Roy A. Brooks
October 19, 1919 - November 8, 2005
Roy A. Brooks, age 86 passed away November 8, 2005 in Hospice Care at Hendrick Medical Center in Abilene, Texas.
|He was preceded in death by his wife
of 61 years, Barbara, daughter of Lee and
Mickey Riggs. Brooks is also survived by his sister Nancy Wiese of Tucson, Arizona. He was
preceded in death by his parents, Creed F. And Catherine Brooks, and his brothers James
Brooks, Buster Brooks and two sisters, Cathryn and Teddy.
Brooks was a flight instructor at Gibbs Field during World War 2. He came to Fort Stockton from El Paso with his good friend Don Kerley who was also a flight instructor at Gibbs Field.
Brooks and Kerley would meet and eventually marry sisters Barbara and Cherrye Ann Riggs.
Roy Brooks and his wife Barbara were married on December 2, 1943 at First United Methodist Church in Fort Stockton.
Brooks would learn at Gibbs Field that he would be teaching young men from all over the United States how to fly airplanes, but his greatest challenge was in teaching young men from New York City, who at the time, did not know how to drive cars.
After his assignment at Gibbs Field, Brooks became an Advanced Instrument Flight Instructor at Avenger Field in Sweetwater, Texas. At Avenger Field, he taught women pilots (WASPs) and Brooks was known to have remarked that the WASPs were some of the finest pilots he had the privilege of teaching.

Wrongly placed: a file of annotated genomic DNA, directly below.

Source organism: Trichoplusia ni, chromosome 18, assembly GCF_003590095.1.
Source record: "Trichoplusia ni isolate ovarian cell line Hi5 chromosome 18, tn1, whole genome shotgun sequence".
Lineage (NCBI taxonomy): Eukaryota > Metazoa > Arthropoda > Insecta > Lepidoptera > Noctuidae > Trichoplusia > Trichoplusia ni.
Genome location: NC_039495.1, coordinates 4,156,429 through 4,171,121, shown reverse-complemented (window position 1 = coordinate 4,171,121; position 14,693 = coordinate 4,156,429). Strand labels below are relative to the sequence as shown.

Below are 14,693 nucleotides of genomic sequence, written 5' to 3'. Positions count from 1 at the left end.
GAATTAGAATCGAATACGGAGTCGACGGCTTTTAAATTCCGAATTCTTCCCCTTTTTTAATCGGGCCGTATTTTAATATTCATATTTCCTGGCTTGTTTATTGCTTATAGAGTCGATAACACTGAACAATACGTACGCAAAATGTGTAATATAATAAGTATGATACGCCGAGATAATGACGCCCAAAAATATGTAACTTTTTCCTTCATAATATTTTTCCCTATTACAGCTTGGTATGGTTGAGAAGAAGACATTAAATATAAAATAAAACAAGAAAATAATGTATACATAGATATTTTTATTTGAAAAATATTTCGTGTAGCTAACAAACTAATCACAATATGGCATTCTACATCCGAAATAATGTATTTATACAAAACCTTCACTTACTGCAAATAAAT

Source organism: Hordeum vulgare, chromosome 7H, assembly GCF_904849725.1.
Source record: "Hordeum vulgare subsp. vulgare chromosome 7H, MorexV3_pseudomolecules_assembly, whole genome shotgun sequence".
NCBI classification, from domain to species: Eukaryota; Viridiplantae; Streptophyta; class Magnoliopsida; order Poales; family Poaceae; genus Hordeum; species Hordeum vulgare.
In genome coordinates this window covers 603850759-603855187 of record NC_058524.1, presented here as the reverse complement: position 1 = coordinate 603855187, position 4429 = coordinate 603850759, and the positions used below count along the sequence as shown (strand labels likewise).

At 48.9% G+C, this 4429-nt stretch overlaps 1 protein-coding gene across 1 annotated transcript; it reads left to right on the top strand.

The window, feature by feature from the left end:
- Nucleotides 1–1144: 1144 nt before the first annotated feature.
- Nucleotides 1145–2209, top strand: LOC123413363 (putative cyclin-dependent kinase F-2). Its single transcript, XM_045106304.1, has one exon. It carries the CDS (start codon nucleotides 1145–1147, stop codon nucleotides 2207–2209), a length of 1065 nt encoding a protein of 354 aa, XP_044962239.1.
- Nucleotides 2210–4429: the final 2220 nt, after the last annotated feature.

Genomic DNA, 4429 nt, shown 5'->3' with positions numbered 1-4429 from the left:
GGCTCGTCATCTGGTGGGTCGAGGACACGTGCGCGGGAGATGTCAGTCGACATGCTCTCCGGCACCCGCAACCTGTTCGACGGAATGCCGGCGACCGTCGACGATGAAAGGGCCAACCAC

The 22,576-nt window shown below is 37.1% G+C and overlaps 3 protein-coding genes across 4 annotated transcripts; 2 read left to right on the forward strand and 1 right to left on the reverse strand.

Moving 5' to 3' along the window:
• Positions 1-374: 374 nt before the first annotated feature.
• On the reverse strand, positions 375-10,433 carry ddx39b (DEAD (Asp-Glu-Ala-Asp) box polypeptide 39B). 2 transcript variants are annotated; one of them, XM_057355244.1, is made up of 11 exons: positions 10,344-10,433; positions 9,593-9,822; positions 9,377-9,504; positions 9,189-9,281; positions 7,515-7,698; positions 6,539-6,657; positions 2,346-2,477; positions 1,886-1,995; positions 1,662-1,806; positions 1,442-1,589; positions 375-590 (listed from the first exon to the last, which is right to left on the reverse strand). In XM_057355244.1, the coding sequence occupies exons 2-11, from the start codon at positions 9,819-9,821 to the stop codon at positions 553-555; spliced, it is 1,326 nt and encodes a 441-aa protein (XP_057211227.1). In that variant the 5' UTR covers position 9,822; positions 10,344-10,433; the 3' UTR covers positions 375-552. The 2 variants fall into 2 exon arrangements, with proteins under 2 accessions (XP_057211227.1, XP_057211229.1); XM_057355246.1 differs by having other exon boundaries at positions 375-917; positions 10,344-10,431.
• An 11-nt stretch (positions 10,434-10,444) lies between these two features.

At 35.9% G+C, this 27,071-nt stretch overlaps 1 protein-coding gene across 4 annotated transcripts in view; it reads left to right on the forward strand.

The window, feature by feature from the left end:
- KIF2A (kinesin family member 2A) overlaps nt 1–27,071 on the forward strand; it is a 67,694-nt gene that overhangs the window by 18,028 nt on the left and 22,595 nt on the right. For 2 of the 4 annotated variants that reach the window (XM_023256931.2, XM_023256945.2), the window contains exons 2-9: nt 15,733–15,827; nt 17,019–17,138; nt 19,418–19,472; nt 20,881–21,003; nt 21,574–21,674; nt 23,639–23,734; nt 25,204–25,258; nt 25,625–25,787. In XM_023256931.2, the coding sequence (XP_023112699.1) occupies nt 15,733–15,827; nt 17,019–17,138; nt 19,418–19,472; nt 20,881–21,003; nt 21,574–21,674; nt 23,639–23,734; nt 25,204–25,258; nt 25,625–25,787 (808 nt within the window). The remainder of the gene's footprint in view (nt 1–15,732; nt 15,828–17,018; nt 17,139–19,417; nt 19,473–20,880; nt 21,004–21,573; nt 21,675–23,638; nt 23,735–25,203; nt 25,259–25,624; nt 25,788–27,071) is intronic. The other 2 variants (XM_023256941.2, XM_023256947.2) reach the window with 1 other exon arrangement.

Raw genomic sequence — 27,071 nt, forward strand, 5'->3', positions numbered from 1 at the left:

After the war, Brooks was a crop duster and a pilot for Trans Texas Airways. In the late 1950s, he became a pilot for El Paso Natural Gas Company (EPNG) and was based in El Paso and Salt Lake City. During the early years flying for EPNG, Brooks flew twin engine airplanes extensively across the United States, with most of the flying over the western region and flights into Canada and Mexico. In the 1960s, EPNG expanded their operations and became a global company. Brooks earned five type-ratings on various corporate jet aircraft, and flew company executives on trips to Ireland, Switzerland, Algeria, Spain, Italy and other foreign locations.
Brooks and his wife Barbara retired in El Paso in the early 1980s and returned to Fort Stockton to be close to Mickey Riggs, their daughter Karen, son-in-law Ron Cohan and three grandsons, Mark, David and Stephen.
They later moved to Abilene, Texas in 1999 to be close to their son, Sterling and daughter in-law Mary Lee.
Brooks accumulated nearly 30,000 hours flying airplanes and instructed hundreds of people how to fly during his career. He also held an A&P license issued by the Federal Aviation Administration and on his sons 54th birthday (October 21, 2004) finished building a 1942 Continental aircraft engine his son will install in a 1933 Pietenpol.
Shortly after World War 2 while living in Fort Stockton, Brooks purchased two damaged PT-19 airplanes that were used as trainers for cadets at Gibbs Field. He salvaged parts from both airplanes to build one airplane in his backyard. After Brooks was satisfied the end-product was airworthy, he took the airplane from his backyard, taxied it out onto what is now State Highway 194 and took off for a flight to Gibbs Field, where the airplane would be based.
Brooks also helped his son Sterling build an airplane that was successfully flown in 1992 from Avenger Field in Sweetwater, from the same runways where the elder Brooks had flown from during his time as a WASP instructor.
The funeral will be conducted Saturday, November 12 at 10 a.m., Fort Stockton Funeral Home under the direction of Steve Hampton, Jr. with Dr. Larry Krueger of Carlsbad, New Mexico officiating.